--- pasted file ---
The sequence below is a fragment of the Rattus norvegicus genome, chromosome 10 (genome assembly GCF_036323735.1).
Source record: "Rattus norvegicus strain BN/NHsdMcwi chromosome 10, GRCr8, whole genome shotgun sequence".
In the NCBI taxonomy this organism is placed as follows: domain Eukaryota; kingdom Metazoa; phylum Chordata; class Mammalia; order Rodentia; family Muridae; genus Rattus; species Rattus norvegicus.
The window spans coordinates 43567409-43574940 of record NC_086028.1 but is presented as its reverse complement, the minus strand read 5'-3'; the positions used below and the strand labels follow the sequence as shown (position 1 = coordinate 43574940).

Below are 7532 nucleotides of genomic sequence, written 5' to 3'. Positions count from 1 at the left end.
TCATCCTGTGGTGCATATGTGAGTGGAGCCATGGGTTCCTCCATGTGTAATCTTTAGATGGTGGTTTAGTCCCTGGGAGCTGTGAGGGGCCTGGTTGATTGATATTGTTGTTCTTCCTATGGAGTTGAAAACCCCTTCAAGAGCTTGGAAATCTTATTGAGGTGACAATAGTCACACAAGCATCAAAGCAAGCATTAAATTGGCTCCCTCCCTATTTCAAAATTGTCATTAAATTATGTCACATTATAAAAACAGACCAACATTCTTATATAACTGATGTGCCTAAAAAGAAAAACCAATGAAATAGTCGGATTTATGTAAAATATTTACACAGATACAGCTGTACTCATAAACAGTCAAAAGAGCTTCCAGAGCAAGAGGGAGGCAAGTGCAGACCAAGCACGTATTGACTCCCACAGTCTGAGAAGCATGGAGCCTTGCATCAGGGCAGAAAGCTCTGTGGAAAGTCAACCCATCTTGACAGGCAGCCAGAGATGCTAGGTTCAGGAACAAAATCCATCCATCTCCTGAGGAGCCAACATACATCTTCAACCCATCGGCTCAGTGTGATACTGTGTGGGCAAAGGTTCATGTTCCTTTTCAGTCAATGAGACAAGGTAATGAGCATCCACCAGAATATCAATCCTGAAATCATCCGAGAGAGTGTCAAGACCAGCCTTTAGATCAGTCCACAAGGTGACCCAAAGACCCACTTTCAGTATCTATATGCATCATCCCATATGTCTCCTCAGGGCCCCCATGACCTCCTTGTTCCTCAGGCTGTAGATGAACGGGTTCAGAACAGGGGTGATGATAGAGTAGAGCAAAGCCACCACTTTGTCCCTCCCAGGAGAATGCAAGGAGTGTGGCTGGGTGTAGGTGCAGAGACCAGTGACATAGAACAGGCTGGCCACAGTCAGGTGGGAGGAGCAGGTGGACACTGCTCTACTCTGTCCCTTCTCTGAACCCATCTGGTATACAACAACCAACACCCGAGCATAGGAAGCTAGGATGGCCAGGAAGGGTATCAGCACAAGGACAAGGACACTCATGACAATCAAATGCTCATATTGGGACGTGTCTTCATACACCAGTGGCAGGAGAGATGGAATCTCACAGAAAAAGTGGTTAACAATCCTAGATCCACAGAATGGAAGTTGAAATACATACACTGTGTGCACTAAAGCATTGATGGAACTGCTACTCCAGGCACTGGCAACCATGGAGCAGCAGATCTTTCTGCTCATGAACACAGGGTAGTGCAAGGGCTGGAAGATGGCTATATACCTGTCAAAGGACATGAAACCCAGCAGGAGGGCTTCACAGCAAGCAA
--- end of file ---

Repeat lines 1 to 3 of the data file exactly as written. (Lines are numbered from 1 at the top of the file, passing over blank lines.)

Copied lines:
The sequence below is a fragment of the Rattus norvegicus genome, chromosome 10 (genome assembly GCF_036323735.1).
Source record: "Rattus norvegicus strain BN/NHsdMcwi chromosome 10, GRCr8, whole genome shotgun sequence".
In the NCBI taxonomy this organism is placed as follows: domain Eukaryota; kingdom Metazoa; phylum Chordata; class Mammalia; order Rodentia; family Muridae; genus Rattus; species Rattus norvegicus.